Summary details history of Hidalgo County courthouse construction delays


Only have a minute? Listen instead Hidalgo County has released the executive summary compiled by an engineering firm that it […]

Only have a minute? Listen instead

Hidalgo County has released the executive summary compiled by an engineering firm that it tasked with assessing the new courthouse’s construction after problems with the roof and exterior envelope surfaced this year.

These issues, which publicly surfaced in April, have continually pushed back the opening of the $180 million building.

The county hired the Houston engineering firm Wiss, Janneu, Elstner Associates Inc., or WJE, to conduct the assessment.

In a news release about the executive summary, the county said it would not release the full preliminary report because it “contains detailed schematic and photographic information about the courthouse that included safety and security features.”

As for the executive summary, it said the firm conducted its inspections in April.

That document said the firm used drones to conduct a cursory visual survey of the roof and facade areas throughout the building and also used infrared thermography, a non-invasive imaging instrument, to locate thermal anomalies in the surface temperatures of the building.

“WJE conducted an (infrared thermography) survey on the evening of April 12, 2023 and verified any detected thermal anomalies the following day using non-destructive moisture meters in an attempt to identify locations of entrapped water or saturated insulation within the roofing assemblies,” the summary stated. “In general, thermal anomalies were observed within localized areas.”

A similar survey was conducted in a limited manner on the facade and interior of the new courthouse.

“In general, and at locations throughout the building surveyed, water staining and elevated moisture was not detected other than at locations around stucco and punched windows,” the summary stated. “Construction clearing activities were in progress during the survey; therefore, any moisture-stained materials, if present, were not readily visible, and elevated moisture readings were not detected at the isolated locations surveyed.”

The firm also conducted a differential pressure survey between the building’s interior and exterior in an effort to learn about possible air leakage or humidity control issues related to general building pressures.

“The building was determined to be generally under positive pressure between the interior and exterior of the building,” the summary stated.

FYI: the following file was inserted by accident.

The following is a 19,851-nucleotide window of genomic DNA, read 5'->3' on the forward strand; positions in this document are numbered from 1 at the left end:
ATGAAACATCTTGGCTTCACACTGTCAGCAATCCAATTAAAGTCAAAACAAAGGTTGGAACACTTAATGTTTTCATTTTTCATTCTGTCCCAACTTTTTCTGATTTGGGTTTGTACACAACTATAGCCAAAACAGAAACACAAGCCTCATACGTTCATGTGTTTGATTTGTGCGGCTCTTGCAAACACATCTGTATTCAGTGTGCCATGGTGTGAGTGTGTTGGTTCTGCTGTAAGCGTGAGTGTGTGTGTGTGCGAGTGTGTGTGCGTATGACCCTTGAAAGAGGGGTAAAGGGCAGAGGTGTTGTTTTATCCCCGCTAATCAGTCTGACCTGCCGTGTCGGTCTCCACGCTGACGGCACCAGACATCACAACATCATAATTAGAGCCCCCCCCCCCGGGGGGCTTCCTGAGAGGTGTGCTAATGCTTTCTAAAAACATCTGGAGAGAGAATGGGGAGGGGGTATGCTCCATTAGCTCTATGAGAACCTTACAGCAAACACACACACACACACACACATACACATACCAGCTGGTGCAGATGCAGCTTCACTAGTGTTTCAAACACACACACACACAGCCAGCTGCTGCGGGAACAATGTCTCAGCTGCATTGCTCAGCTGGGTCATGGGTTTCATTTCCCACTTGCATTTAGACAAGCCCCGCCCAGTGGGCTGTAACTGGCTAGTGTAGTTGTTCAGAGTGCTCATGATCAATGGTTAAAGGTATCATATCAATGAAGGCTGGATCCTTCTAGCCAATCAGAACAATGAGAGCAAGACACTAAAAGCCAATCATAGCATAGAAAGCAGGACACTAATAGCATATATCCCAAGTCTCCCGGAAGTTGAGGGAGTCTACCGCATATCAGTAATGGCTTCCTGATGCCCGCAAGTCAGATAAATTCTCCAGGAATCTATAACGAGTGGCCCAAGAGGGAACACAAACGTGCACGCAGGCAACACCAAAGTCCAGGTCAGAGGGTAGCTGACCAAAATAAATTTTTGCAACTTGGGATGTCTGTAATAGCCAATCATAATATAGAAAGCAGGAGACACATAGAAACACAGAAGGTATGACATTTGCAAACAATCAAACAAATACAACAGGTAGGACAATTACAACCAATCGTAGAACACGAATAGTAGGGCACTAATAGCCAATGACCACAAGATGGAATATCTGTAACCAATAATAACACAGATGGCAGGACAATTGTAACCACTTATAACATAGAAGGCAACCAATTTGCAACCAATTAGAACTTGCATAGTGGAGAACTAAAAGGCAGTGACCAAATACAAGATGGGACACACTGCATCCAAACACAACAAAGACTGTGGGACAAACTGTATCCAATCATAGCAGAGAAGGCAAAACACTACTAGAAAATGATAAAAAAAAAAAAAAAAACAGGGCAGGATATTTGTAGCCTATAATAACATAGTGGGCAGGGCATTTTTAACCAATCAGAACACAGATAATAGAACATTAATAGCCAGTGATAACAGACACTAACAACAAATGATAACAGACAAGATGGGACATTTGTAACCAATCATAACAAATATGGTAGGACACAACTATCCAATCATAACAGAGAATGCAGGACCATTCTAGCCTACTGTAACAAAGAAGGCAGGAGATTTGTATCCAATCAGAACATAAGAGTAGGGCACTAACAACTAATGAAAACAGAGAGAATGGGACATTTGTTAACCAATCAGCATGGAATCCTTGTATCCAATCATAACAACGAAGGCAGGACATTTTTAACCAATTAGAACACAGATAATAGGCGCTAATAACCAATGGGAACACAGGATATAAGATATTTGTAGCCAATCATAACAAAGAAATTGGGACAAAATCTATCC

That document also makes several recommendations for the building.

One focus there is the roof. The firm found that the majority of the roof covering and flashings appear to be in fair condition “with isolated areas in poor condition.”

“Numerous areas of ponding water and sedimentation staining are apparent due to improper underlying tapered insulation and cricket installation, resulting in inadequate or interrupted roof slope to drains,” the summary stated.

The firm also found that various roof system components were not installed in accordance with the project’s specifications or the roofing membrane manufacturer’s installation instructions.

“As such, we recommend performing roof repairs and/or localized removal and replacement, as required, in accordance with the manufacturer’s installation instructions for the roof to reach its serviceable condition and achieve the manufacturer’s warranty,” the summary stated.

A visitor walks along a path near the new Hidalgo County Courthouse under construction on Thursday, April 6, 2023, in Edinburg. (Joel Martinez | [email protected])

The assessment also found that rainscreen gaskets, which help seal the curtain wall and reduce the chance of rain leaks, were damaged or displaced and should be removed and replaced.

The firm also found hairline cracks in some locations near wall bases and believe that those cracks are due to other factors than normal curing shrinkage.

“As such, we recommend that the assembly be further investigated to determine if moisture has the ability to enter the system, as well as to determine the general construction of the assembly and integration with adjacent cladding and windows,” the summary stated.

Lastly, the firm said previously failed water testing is likely because of improper cladding terminations at window perimeters.

“The testing, as it currently stands, should be resumed and completed after further investigation is performed and once the punched window and adjacent enclosure component repairs are completed,” the summary stated.

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